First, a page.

The last in the Clan Hay Society’s 2022 lecture series was given by Alan Hay, the society’s Archivist, on the subject of smuggling in North East Scotland.  This was ‘unfinished business’ from the Clan Hay Gathering in Aberdeenshire in July when this talk was one of the events that time pressures caused to be cancelled, which the promise that it would be delivered online at a later date.

Boddam Castle, powerfully situated on its cliff-bound promontory

Clan Hay’s principal heartland is on the coastline of North East Scotland, to the north of Aberdeen itself.  Throughout the 18th and early 19th centuries, this area was a hotbed of smuggling activity, of such intensity that it is estimated there was scarcely a coastal family between Aberdeen and Banff that wasn’t, to some extent, engaged in this nefarious activity.

Taxation had been a familiar fact of Scottish life from the reign of David I (1129-53) although it was less onerous in Scotland that elsewhere.  Tax in medieval times was largely a matter of funding national ambitions abroad, specifically of fighting wars.  After the War of Independence was over, Scotland was hardly ever at war, and so by comparison with England, for example, a far more warlike nation, taxation in Scotland was lighter, less regular and, because of our geography, harder to collect.  The Scottish economy was principally concerned with the export of raw materials and the import of finished goods, so there was less requirement for protectionist tariffs to protect domestic manufactures.

With the Act of Union of 1707, though, the position dramatically changed.  English taxation, necessarily high due to England’s near permanent state of conflict in Europe, was also used to protect English manufacturers in the textile and other industries, principally against French, Dutch and Flemish competitors.  With the Act of Union, English customs duties were extended to Scotland and, at a stroke, goods which had been within the reach of most Scots became unattainable luxuries, unless the tiresome business of paying taxes could somehow be circumvented.  Smuggling became Scotland’s biggest industry and in the years after 1707, Scotland’s total tax take fell by near 70% as a result of the British Government imposing levels of taxation beyond anything remotely affordable.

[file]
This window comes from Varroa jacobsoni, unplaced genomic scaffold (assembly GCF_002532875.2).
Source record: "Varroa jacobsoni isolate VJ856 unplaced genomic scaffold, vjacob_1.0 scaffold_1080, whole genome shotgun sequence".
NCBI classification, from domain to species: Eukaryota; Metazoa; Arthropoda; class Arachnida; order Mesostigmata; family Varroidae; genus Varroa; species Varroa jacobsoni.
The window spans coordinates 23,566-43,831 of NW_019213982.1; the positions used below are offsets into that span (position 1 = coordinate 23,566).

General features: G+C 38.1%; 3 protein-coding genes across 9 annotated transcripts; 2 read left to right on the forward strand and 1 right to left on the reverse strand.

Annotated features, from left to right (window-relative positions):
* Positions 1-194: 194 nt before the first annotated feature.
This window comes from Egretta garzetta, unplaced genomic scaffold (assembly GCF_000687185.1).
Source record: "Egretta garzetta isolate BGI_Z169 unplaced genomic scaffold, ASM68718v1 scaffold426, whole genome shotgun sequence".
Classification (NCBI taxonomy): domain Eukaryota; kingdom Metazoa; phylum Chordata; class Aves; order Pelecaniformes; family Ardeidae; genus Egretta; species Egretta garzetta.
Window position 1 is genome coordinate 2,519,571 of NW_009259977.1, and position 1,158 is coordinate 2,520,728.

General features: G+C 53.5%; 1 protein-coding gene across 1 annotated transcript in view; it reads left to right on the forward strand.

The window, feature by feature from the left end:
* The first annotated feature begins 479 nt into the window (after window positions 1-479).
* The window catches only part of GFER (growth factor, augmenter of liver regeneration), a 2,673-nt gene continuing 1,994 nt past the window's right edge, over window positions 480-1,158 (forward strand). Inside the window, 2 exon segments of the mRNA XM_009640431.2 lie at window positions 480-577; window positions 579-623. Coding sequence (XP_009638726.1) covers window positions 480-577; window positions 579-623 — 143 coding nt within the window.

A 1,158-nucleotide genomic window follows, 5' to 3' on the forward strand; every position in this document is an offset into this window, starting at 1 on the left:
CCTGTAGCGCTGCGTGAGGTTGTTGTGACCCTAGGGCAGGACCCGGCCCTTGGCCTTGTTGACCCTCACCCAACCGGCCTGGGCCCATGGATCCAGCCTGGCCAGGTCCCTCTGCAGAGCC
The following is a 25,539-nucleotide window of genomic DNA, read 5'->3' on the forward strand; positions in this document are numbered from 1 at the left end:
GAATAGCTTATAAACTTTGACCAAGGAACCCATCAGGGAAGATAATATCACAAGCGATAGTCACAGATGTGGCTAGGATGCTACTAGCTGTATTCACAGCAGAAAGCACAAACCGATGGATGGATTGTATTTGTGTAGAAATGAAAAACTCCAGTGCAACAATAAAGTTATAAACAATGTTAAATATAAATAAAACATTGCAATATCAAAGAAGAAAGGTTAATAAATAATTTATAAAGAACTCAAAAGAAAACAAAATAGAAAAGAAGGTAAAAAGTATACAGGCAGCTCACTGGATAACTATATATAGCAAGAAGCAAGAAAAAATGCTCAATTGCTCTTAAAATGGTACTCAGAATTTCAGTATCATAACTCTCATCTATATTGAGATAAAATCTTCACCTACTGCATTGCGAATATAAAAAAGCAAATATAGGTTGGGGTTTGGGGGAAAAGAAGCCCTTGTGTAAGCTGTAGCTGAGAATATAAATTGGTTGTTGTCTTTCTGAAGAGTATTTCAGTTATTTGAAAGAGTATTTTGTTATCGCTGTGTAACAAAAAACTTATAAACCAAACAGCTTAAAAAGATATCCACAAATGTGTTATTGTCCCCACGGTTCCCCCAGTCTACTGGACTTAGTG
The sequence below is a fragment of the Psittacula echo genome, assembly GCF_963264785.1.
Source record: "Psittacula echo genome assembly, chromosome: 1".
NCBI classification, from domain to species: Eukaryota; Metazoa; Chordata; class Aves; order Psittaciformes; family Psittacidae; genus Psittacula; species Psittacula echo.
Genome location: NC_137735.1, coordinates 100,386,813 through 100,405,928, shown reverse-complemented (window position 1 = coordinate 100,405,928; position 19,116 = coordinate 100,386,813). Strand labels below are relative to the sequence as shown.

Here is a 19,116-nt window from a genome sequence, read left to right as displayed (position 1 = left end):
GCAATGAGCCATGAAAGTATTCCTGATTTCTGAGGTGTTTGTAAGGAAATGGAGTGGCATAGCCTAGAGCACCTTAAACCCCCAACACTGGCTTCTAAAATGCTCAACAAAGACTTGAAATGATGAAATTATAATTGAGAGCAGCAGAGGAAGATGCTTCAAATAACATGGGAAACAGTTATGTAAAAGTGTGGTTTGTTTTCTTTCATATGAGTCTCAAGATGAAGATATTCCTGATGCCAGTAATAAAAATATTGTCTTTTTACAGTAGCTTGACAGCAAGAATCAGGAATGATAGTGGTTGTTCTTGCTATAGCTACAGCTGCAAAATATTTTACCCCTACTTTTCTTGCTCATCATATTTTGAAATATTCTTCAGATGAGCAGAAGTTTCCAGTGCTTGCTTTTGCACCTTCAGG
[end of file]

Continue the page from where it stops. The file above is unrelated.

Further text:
One of many smugglers caves, only seen from the sea

Aberdeen’s old Customs House can still be seen on the harbour’s Regent Quay, but the whole of Scotland’s North East corner had only three customs posts, at Montrose, Inverness and Aberdeen itself.  It was a straightforward matter for those involved in the illicit trade to avoid customs officers, particularly in light of the geography of the coastline between the Rivers Ythan and Deveron.  Secluded bays, hidden beaches, towering sea cliffs studded with inaccessible caves all contributed to a landscape perfect for the illegal import of goods, which came from France, the Low Countries, Scandinavia and even as far afield as Spain.

This was a sophisticated business.  Scottish ships taking cargoes of, for example, timber, beef, herrings and hides to northern Scandinavia, would operate at speed to turn round in the Baltic before the ice set in for the winter, returning with cargoes of Swedish iron and copper.  Further cargoes from Europe included raisins, currants, molasses, writing paper, playing cards, figs, white starch, earthenware pots, twine, oil, pepper and soap.  On the Hay lands north of the River Ythan, it is said that 1000 gallons of Dutch gin entered the country every month through the tiny harbour of Collieston alone.  Brandy came from France.  Claret, the red wine of Bordeaux, had been the preferred drink of the Scots gentleman since the early medieval period, and vast quantities of it were imported from the Bay of Biscay.  Such were the financial rewards attached to smuggling, that the smugglers estimated they could lose one cargo in every three and still be substantially in profit, a return that significantly outweighed the risks involved.

Several attempts were made to reduce duties to make smuggling less attractive, or at least to render the risk involved not worth the return, but it was not until the 19th century when the doctrine of Free Trade  became fashionable that tax began to reduce.  Most taxes were eventually swept away altogether by Prime Minister Sir Robert Peel in the 1840s, chiefly as a means of relieving famine in Ireland, which finally brought down the curtain on this illegal but romantic occupation.  But the stories of smugglers and their exploits remain, an indelible part of our shared folklore.

Clan Hay’s lecture series for 2023 is nearly complete and resumes on 4 February when we hear from the Very Rev Dr Emsley Nimmo on Jacobitism and the Scottish church, and how it impacted on our forebears’ lives.